Fragmentation of care is a major flaw in the current health care system. One of the goals of health care reform is to remedy that fragmentation by improving patient care coordination. Accountable Care Organizations (ACOs), for example, require that providers understand how their patients are using health care services and communicate with other providers about their patients’ care. Experts agree that one key element of coordinated care is direct, peer-to-peer communications which has largely disappeared from today’s health care delivery environments. (1)
Medical Imaging trends and technology.
Hospital systems across the country are looking for ways to operate more effectively and efficiently in the wake of sweeping changes created by the Affordable Care Act. Mergers and acquisitions offer one road for hospitals to cope with this new healthcare climate. In 2012 there were 105 hospital mergers, a 100 percent growth rate over hospital merger numbers from 2005 to 2006. Indicators show this trend continuing: mergers and acquisitions increased 10 percent in the first quarter of 2014 compared to first quarter 2013. This provider consolidation has created giant hospital systems, some of which rival Fortune 500 companies in size, with equally large health IT infrastructures.
What will the average patient have in common with Angelina Jolie in the near future?
Like Jolie, who in 2013 opted for a double mastectomy based on a positive test for the BRCA1 gene, patients will make critical health care decisions based on access to and understanding of their health care data. This shift of power from doctor to patient is the topic of Eric Topol, MD’s new book “The Patient Will See You Now.” In it Topol writes that Jolie “symbolizes the new era of medicine, whereby access to critical information about oneself, leads to the individual’s empowerment to make a pivotal choice that determines one’s fate.” (1)
Like every other sector of health care, the practice of radiology is being profoundly impacted by reform. Radiologists in particular are feeling the squeeze of the Affordable Care Act and other health reform initiatives in the area of payment reform. While imaging is a critical element of patient care, radiology’s fee for service payment model doesn’t mesh well with declining reimbursements and health care reform’s focus on value. Radiologists work behind the scenes of patient care, overseeing the generation of patient images, reading and interpreting them and then providing reports to referring physicians, most often without direct contact with either the referring physician or the patient. When radiologists stay in the reading room, their value to the patient care cycle remains hidden as well.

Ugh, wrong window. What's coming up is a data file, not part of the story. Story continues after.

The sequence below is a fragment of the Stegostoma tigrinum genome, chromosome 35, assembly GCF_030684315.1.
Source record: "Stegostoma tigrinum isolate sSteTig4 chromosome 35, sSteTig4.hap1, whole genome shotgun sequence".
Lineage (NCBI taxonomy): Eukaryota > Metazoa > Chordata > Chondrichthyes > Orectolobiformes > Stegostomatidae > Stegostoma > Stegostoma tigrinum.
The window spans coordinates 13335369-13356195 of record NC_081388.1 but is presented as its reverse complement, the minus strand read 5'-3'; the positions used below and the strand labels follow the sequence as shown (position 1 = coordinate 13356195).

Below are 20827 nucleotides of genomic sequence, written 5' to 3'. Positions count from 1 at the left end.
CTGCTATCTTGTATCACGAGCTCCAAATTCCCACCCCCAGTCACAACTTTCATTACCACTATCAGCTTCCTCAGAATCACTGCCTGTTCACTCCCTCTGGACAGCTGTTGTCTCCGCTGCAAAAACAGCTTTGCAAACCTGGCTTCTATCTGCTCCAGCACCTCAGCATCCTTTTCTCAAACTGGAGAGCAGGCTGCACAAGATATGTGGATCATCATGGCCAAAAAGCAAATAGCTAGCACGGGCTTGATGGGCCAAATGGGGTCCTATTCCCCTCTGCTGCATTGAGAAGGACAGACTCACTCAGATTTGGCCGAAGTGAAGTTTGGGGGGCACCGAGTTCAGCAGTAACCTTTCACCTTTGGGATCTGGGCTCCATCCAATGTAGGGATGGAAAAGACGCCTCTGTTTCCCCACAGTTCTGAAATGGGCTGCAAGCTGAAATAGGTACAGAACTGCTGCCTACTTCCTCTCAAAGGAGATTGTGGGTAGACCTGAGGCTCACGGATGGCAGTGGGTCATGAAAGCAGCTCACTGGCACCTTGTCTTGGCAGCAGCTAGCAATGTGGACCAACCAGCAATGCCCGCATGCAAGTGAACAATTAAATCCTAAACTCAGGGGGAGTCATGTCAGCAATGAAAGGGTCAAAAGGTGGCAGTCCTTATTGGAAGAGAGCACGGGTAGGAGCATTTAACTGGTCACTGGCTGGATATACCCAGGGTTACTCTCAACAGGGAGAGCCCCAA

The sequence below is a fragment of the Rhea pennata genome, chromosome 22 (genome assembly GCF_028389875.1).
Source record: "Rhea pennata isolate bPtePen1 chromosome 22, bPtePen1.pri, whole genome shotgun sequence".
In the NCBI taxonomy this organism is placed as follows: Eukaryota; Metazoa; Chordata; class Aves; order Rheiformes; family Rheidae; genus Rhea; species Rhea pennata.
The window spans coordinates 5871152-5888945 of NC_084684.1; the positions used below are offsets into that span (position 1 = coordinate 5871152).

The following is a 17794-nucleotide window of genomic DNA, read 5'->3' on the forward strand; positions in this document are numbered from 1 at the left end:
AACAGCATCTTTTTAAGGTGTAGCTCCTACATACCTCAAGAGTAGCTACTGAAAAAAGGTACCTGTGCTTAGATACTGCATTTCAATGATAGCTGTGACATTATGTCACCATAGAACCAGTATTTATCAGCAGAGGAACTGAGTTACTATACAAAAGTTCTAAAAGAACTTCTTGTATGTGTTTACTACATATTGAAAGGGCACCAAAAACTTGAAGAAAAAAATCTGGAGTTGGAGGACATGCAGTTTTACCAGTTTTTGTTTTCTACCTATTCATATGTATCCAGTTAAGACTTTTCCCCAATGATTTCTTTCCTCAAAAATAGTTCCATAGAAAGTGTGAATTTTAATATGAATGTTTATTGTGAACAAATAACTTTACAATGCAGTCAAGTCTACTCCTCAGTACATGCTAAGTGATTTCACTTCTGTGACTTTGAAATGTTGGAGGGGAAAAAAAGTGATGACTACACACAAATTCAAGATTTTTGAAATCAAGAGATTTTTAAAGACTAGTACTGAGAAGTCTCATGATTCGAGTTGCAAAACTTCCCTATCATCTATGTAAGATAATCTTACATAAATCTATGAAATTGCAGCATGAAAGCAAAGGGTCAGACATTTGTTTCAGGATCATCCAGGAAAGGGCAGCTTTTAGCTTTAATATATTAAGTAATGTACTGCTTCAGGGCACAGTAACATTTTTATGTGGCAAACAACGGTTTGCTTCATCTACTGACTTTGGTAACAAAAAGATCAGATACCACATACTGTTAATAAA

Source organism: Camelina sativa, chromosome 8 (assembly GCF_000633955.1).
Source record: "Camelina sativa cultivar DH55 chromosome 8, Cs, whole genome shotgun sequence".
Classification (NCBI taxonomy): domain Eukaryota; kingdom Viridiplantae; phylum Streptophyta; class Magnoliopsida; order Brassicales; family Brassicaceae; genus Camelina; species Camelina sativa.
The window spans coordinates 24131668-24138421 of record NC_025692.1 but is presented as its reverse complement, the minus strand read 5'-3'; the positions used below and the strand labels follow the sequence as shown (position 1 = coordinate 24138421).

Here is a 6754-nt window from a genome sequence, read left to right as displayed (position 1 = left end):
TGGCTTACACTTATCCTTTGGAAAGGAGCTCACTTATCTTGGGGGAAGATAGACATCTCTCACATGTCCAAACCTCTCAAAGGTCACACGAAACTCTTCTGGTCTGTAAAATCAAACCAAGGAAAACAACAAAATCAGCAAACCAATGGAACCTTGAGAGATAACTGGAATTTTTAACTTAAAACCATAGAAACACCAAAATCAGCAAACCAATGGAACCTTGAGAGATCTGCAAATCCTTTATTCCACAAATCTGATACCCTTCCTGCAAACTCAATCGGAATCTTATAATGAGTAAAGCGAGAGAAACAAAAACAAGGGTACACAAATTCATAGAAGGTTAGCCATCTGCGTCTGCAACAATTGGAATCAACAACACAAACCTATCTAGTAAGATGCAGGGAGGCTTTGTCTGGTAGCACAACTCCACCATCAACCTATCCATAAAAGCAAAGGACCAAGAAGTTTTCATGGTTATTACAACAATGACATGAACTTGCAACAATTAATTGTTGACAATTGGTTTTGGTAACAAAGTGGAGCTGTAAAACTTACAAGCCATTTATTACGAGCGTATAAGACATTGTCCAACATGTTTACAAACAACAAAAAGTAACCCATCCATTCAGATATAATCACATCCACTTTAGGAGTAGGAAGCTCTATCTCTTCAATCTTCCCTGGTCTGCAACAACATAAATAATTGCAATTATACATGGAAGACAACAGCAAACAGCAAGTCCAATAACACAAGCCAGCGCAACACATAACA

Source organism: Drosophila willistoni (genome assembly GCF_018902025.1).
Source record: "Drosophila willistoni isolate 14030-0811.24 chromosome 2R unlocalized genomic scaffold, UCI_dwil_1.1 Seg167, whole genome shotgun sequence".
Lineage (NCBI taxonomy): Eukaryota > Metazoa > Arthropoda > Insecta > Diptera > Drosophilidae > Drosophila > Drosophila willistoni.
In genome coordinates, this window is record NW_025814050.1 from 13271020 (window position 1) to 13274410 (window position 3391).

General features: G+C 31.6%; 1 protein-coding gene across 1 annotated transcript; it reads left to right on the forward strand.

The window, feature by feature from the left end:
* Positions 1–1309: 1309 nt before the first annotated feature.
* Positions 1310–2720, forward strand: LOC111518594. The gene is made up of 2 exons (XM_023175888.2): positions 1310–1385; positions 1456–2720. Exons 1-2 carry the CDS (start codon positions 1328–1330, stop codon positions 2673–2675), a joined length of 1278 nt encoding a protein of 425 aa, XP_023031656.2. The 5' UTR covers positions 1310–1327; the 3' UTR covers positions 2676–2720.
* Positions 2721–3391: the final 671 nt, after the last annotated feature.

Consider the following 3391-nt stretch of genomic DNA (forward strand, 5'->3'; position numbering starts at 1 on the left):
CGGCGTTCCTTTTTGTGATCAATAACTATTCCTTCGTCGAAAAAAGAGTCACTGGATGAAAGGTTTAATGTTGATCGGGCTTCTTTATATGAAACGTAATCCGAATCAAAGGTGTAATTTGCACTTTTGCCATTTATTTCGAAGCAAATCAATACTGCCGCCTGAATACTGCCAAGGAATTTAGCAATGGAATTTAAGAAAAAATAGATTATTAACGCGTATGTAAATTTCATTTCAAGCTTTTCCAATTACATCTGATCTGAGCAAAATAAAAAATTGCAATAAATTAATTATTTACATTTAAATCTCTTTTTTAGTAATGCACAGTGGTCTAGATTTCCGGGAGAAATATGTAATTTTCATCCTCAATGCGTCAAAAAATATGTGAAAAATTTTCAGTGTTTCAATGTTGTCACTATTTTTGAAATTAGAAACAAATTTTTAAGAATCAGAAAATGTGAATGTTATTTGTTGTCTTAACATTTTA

As we wrap up 2014, I’m very pleased with the progress we’ve made. We’ve had another record revenue year and acquired a number of significant new customers, including a huge win at the U.S. Department of Veterans Affairs. In addition, we continued to significantly advance our core technology platform, PureWeb®, and have added tremendous new functionality to our leading healthcare enterprise-viewing solution, ResolutionMD®.
Stroke care is extremely time-sensitive; minutes can mean the difference for patients between recovery and permanent disability, or even death. Patients in rural areas, or even city boroughs, who don’t have local access to a stroke specialist waste precious time getting transported to specialists’ care. With stroke care “time is brain.”
For the past 20 years, telestroke has offered a solution to this problem, linking local doctors via video conferencing systems with stroke specialists to consult on patient care. A 2013 study from the University of Arkansas for Medical Sciences concludes, “Stroke patients treated at telestroke hospitals had a significantly lower mortality rate than those treated at non-telestroke hospitals, with the same cost of care.” 
As health care operations transform to comply with the Accountable Care Act (ACA), an equally powerful and broad shift in the delivery of patient care is gaining strength: telehealth.
Online learning has fundamentally changed the way many people initially gain and enhance skills. Enabled by easy-to-use technologies, “e-learning” provides flexible training options for professionals who need to keep up with their day-to-day work schedule while staying atop the latest developments in their industry.
Early desktop applications were targeted at automating existing manual processes. Take Computer Aided Design, which made it possible to create, edit and save a drawing digitally - imagine the countless hours spent doing this on paper. In healthcare, early telehealth applications linked patients and doctors without an office. But while each made things more efficient, they didn’t fundamentally change what could be done.
CMS reimbursement update and impact
In July of this year, the Centers for Medicare and Medicaid Services (CMS) proposed a fee schedule update that expands reimbursable telehealth services to include annual wellness visits and psychotherapy. Industry groups from the American Medical Association to the American Telemedicine Association and the American Hospital Association have released official statements supporting the changes. Reimbursement is consistently cited as a primary barrier to telehealth adoption and any expansion of covered services is good news, particularly coming from CMS which pays health care costs for 50 million Americans through Medicare.